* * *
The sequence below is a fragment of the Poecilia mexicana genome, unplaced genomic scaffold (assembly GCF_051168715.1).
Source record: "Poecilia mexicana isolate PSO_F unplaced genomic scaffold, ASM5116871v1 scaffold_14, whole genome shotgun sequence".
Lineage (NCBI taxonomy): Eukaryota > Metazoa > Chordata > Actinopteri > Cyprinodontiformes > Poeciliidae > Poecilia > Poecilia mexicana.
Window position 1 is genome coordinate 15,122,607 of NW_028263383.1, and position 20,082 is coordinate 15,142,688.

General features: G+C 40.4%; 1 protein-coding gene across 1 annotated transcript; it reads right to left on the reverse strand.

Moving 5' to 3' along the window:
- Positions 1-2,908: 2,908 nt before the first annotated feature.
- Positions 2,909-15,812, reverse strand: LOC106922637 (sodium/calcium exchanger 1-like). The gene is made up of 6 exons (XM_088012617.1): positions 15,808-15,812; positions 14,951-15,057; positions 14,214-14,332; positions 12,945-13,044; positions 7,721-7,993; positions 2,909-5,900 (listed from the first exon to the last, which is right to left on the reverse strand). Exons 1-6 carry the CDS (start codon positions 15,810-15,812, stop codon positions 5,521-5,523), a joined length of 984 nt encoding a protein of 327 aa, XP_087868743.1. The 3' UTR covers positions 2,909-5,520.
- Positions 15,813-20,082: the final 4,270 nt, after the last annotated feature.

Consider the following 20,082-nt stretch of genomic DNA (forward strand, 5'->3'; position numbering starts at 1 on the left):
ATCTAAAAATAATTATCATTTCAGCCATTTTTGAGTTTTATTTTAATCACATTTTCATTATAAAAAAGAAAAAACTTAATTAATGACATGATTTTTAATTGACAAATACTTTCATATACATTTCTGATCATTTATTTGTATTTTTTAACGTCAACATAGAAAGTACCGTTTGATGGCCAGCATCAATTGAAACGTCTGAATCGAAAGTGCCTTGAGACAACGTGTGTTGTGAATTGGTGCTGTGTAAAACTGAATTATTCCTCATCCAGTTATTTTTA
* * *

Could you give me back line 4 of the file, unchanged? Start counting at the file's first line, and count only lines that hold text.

Window position 1 is genome coordinate 15,122,607 of NW_028263383.1, and position 20,082 is coordinate 15,142,688.